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History of Mathematics

History of MAthematics Graph Timeline

An attempt for a global chart by Guido Giachetti, slightly modified by myself [2]. Click to view it (about 90 KB)

A better PDF but larger file is here (about 1.5 MB)

The documented history of mathematics span over 70'000 years. Mathematics started off probably trying to use and make sense of time.

But mathematics as we know it today begun probably about 3500 years ago along the river Nile in Egypt (numerical hieroglyphes) for very practical, empirical reasons. Dealing with money, commercial issues and measurements.

It then spread or developed on its own along the two rivers of Mesopotamia. And the again along another river in China and India before being incorporated into the Greek world, and then "passed on" and expanded in "Arab" (Muslim Empire) and then Europeans hands (Renaissance).Not to mention The Mayan and Inca's autonomous developments.

So, rivers - carrying water, the source of life, transport and communication - were indeed the catalysators of human civilizations...

Plam LeafNow, are we perhaps wrong to say that our modern mathematics is thanks to water? That our Mathematical wisdom is the result of those past Egyptian, Mesopotanian, Greek, Indian, Iranian, Chinese,discoveries and findings which were then (re-) discovered and elaborated during the European Renaissance period?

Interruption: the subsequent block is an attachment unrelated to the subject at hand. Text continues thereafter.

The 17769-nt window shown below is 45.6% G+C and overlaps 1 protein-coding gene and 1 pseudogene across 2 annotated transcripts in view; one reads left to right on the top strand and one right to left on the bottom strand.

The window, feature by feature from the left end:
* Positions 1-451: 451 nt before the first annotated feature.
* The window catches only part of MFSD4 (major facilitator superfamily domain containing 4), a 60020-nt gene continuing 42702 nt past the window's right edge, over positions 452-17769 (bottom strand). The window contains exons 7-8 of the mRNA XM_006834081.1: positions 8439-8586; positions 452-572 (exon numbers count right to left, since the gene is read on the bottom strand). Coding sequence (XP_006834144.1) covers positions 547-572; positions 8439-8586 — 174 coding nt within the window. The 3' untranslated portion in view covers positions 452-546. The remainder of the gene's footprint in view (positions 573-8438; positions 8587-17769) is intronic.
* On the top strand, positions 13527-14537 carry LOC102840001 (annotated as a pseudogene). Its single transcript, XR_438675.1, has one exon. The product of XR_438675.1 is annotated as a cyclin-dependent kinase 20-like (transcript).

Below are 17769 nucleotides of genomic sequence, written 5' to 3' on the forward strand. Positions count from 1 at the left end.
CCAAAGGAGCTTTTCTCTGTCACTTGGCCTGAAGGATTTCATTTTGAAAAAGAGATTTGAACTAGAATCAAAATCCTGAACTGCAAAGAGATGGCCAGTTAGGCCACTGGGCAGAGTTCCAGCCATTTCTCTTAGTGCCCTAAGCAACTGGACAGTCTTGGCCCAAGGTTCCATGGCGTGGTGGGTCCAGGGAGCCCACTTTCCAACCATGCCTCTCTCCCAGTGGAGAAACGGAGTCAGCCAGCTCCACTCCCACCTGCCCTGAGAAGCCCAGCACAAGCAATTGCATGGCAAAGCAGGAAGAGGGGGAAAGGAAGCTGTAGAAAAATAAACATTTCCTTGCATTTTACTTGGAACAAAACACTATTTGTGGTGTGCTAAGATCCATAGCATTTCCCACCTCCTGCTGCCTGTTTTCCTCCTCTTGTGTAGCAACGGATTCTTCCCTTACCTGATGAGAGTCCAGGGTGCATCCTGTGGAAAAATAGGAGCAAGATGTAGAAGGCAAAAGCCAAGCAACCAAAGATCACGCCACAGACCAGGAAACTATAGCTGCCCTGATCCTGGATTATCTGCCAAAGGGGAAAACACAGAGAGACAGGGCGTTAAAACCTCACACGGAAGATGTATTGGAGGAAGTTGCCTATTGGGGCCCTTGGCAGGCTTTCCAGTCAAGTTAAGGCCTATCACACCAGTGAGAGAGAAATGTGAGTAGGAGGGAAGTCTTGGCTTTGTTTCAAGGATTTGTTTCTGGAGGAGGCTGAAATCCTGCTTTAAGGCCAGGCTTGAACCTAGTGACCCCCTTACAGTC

And It's probably a fact that many identical mathematical findings were actually found independently in many parts of the world and in different times. So, it's litteraly true to say that we stand today on the shoulders of giants.

Indeed, we cannot stress enough the fact that the scientific and cultural knowledge of humankind is in general a common effort (people learning on other's people's work) ...with some sudden boost of innovation, real geniuses like Archimedes, Thales, Napier, Galileo, Gauss, Euler, Newton and others who deserve a special mention. But also lesser known ones like Diophantus, Aryabhata, Inventor of the Zero, Fibonacci, Tartaglia, Cardano, Pascal, and others....

Instead of now venturing in long explanations of the history of mathematics, it is perhaps useful to sum up some important key discoveries with the help of two mathematic pedagogists [1] and some modifications of my own.

Our current way of writing numbers was born in India, then borrowed by Greek and Persian scholars. They were adopted in Europe after the 9th century A.D. In Italy they were opted for in the 13th Century only. Calculations were previously done with Roman Numbers (which is NOT a more difficult way of "doing the math" as some say; the Romans could make sophisticated architectural buildings and engineering works by just using "their" numbers and a few tools).

Positional System
To use positional digits to express units and its multiples instead of just using sticks or dots was originally invented in Mesopotamia ( in Asia between the Tigris and Euphrates rivers), then improved by the Indians and Iranians. It was also an original (independent?) idea of the Mayas.

Zero had to do with mystic and was introduced first in India in the 6th Century AD. It was also known by the Maya (it had the shape of a shell and called "navel"). In Europe it was not accepted for a long time.

Time and Angles